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What does it take to create a workplace culture? How does the culture inform the business? Can you bring the workplace culture into remote-working?
In this podcast episode, Alison Pidgeon speaks with Karyn Ezell about how to create a workplace culture.
Meet Karyn Ezell
After 20 years in corporate human resources, Karyn began her private coaching practice, where she helps entrepreneurs and executives with the people side of the business. She combines practical, real-world expertise in building and leading organizations with a deep understanding of how people act and interact in the workplace.
Karyn has a bachelor’s degree in business and a master’s degree in organizational behavior from the California School of Professional Psychology. Karyn is based in California and serves clients around the world.
Check out her website, connect on LinkedIn.
In This Podcast
- The workplace culture
- How to maintain the business culture when people are working from home
- Tips for new business owners
The workplace culture
We talk about team and hiring people and the culture of an organization and all those three things work together … the basics of mission and vision, the culture, it all works together: the policies you adopt, the procedures you put in place for your business, all of that together supports and becomes the culture. (Karyn Ezell)
The policies and values that you base your company around will guide how you hire people, how you fire people, how you handle tough situations, and how you interact with clients: when you use them correctly.
Your values are not for marketing purposes, you can and should use embed your value system into your business so that you grow your business around the values, instead of bending the business to make it look like it has them.
Your practices reflect your values, your mission and your vision and then the values, mission and vision are reflected in the policies, it’s all together … and you can’t separate one from the other … and it’s creating [what] it feels like to work here, how do we work together? How do we succeed? What are our norms? (Karyn Ezell)
All the individual pieces such as your policies, your values, your mission, and your vision come together to inform and create the culture as a whole, and the culture is what is going to propel your business forward.
How to maintain the business culture when people are working from home
There is still much to learn as many businesses were thrown in the deep end as to how to switch from office-work to home-work, and what that entails for the cultural shift.
There is a lot more to figure out before remote employment becomes much more of the norm. (Karyn Ezell)
Something that remote working is teaching businesses is how they can reinvent themselves to continue providing their services.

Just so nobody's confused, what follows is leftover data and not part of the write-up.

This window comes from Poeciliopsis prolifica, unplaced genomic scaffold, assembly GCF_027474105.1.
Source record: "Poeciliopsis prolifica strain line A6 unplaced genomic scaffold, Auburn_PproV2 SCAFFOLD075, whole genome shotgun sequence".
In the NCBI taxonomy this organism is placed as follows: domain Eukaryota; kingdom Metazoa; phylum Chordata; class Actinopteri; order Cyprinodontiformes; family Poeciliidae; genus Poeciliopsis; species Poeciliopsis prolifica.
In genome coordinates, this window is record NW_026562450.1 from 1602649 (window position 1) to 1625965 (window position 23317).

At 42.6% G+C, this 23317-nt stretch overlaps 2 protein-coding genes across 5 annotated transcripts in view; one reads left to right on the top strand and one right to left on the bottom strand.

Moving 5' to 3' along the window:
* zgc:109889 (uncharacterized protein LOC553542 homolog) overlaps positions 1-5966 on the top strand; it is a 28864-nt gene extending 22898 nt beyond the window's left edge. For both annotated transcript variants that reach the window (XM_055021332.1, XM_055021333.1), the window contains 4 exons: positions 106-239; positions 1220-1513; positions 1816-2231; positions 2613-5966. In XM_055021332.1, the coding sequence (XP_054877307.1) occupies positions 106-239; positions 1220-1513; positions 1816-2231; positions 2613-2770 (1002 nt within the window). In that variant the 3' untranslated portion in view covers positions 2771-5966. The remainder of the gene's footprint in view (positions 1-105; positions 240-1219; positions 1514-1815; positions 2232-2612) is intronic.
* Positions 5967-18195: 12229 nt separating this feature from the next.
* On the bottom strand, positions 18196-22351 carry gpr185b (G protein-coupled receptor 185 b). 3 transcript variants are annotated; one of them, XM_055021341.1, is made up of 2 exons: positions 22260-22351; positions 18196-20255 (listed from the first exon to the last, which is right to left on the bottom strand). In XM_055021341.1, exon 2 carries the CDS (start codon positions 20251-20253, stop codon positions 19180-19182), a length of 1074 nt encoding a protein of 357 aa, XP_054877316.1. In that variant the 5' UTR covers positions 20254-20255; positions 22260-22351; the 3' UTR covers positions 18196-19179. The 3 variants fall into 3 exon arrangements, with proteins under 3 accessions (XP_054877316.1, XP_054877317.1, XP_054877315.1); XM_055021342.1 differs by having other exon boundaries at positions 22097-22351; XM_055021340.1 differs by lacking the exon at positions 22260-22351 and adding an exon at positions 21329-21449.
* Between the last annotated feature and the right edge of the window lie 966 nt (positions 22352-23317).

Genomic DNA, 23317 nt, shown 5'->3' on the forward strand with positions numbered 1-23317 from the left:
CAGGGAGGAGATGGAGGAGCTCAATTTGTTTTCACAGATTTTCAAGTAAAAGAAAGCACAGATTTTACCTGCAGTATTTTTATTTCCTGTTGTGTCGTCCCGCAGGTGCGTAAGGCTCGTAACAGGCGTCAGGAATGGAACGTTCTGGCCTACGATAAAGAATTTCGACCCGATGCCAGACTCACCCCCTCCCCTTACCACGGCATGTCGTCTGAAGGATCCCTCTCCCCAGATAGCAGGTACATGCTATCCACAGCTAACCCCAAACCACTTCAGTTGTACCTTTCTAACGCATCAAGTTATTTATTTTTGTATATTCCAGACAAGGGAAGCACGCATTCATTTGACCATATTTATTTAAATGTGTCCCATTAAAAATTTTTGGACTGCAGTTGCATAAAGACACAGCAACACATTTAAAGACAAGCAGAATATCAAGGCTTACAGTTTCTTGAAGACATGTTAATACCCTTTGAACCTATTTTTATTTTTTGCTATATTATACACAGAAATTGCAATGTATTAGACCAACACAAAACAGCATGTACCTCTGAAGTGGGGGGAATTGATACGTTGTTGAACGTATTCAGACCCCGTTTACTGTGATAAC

Many businesses have had to learn how to be flexible and adaptable, and in many ways, this skill is only a benefit to be added to the skillset of the company.
Tips for new business owners
The main mistake new business owners make is that they do not delegate early on enough, which leads to them often misuse time and money to complete tasks that they could easily delegate out.
Therefore, Karyn recommends that business owners start delegating out early: get your experts together and let them cover the bases that they are best at while you work at what you are best at.
Bringing in people doesn’t mean that I’m not still operating in my zone of genius, I am, and they are operating in their zone of genius … and having a team is the only way you are going to grow your business because there is only so much of you to go around. (Karyn Ezell)
FREEBIE: 1-hour consultation discounted to $250 (available until July 31st 2021) with Karyn. Email Karyn to book your slot at firstname.lastname@example.org and mention Grow a Group Practice to qualify for the discount
- Nicole Lewis-Keeber on How Your Trauma Affects Your Business: Part 1 of 2 | GP 69
- Nicole Lewis-Keeber on How Your Trauma Affects Your Business: Part 2 of 2 | GP 70
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Meet Alison Pidgeon
Alison is a serial entrepreneur with four businesses, one of which is a 15 clinician group practice. She’s also a mom to three boys, wife, coffee drinker, and loves to travel. She started her practice in 2015 and, four years later, has two locations. With a specialization in women’s issues, the practices have made a positive impact on the community by offering different types of specialties not being offered anywhere else in the area.
Alison has been working with Practice of the Practice since 2016. She has helped over 70 therapist entrepreneurs start and grow their businesses, through mastermind groups and individual consulting.
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